After previous data mines and backend slips had fans worried, Niantic has now officially confirmed that changes will be made to limit the functionality of Pokémon Go’s Remote Raids feature.
In one of the developer’s blog posts, Niantic shared that pricing adjustments, participation limits, and other rebalancing efforts are being implemented on April 6.
The actual limitations themselves aren’t terrible, but players are now limited to participating in a maximum of five Remote Raids per day in Pokémon Go. Most players likely won’t even reach this limit since you can only carry three Remote Raid Passes at a time, but the main concern is that Niantic is once again changing a feature that allowed more people to play the game in different ways to simply focus on “in person” content.
For example, players who participate in a raid in-person are now more likely to earn Candy XL after it ends. If it was just a change like this to incentivize players to go out more, the concern levels would be much lower, but it comes at the cost of some functionality for another feature.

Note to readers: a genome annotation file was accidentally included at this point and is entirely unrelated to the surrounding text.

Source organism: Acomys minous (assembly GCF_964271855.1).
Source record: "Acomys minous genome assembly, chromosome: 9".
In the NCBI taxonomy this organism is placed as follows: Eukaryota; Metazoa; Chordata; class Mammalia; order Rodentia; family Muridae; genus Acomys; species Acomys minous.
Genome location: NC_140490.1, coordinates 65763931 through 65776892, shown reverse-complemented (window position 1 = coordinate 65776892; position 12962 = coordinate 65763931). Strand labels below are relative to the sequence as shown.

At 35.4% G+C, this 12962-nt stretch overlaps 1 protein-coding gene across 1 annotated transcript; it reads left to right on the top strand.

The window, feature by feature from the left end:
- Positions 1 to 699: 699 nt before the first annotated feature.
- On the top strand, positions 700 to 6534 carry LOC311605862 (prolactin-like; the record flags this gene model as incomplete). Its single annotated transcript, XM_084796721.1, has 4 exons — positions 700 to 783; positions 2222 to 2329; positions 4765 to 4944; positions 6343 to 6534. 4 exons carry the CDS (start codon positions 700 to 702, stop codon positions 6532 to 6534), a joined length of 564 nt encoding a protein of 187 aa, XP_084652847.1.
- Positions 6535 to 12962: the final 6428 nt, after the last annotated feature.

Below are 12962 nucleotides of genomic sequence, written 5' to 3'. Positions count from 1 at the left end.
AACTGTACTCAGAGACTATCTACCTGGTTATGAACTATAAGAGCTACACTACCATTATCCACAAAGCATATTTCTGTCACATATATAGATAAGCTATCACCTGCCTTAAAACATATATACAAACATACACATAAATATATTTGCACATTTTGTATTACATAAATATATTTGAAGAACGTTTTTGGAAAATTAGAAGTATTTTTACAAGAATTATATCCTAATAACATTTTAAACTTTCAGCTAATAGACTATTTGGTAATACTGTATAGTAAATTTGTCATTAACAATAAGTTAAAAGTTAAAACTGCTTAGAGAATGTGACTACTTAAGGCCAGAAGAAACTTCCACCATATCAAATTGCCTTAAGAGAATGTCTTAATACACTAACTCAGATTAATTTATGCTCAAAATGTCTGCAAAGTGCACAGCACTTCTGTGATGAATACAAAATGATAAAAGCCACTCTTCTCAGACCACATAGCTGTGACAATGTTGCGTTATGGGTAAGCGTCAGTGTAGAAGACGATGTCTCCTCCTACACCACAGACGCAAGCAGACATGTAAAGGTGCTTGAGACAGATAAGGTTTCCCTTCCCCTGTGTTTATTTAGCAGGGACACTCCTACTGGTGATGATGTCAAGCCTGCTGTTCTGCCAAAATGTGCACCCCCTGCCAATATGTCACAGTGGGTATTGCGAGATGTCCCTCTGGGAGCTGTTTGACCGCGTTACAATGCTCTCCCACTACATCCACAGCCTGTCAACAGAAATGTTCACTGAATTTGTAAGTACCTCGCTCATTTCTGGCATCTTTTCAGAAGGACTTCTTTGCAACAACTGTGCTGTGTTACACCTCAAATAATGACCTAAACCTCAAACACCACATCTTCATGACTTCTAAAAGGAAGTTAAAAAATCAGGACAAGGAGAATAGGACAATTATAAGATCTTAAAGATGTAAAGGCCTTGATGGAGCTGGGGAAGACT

“Since their introduction in 2020, Remote Raid Passes have come to dominate the experience of playing Pokémon Go in a way we never intended,” Niantic said. “Rewarding Trainers with additional Candy XL and adding other new features are two of the ways we hope to further incentivize playing Pokémon GO in person with your friends, family, and community.”
Remote Raid Passes are being reworked so that they are included in the rewards for Research Breakthroughs each month, making them slightly easier to obtain. But the price of Remote Raid Passes in the in-game shop is being increased, so this is mostly a net negative for anyone trying to get this type of Raid Pass.
The one bright spot here is that the limited number of raids might be lifted for specific events, so players who relied on Remote Raids to access some content may still be able to do so.
As of now, Niantic does not plan to remove Remote Raid Passes entirely, but the developers feel that changes like this to push players back to in-person play are “necessary for the long-term health of the game.”